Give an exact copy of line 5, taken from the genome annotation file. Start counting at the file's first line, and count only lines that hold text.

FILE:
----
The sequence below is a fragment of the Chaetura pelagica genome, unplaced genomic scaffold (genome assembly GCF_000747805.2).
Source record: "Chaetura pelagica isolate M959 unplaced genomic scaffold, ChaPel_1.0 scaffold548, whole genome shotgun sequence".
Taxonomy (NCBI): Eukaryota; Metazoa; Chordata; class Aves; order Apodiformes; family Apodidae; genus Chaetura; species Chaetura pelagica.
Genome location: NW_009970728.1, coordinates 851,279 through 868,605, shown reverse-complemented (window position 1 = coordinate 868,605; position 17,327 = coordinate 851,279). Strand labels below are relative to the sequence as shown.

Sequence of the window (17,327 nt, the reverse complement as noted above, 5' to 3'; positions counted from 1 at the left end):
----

Sequence of the window (17,327 nt, the reverse complement as noted above, 5' to 3'; positions counted from 1 at the left end):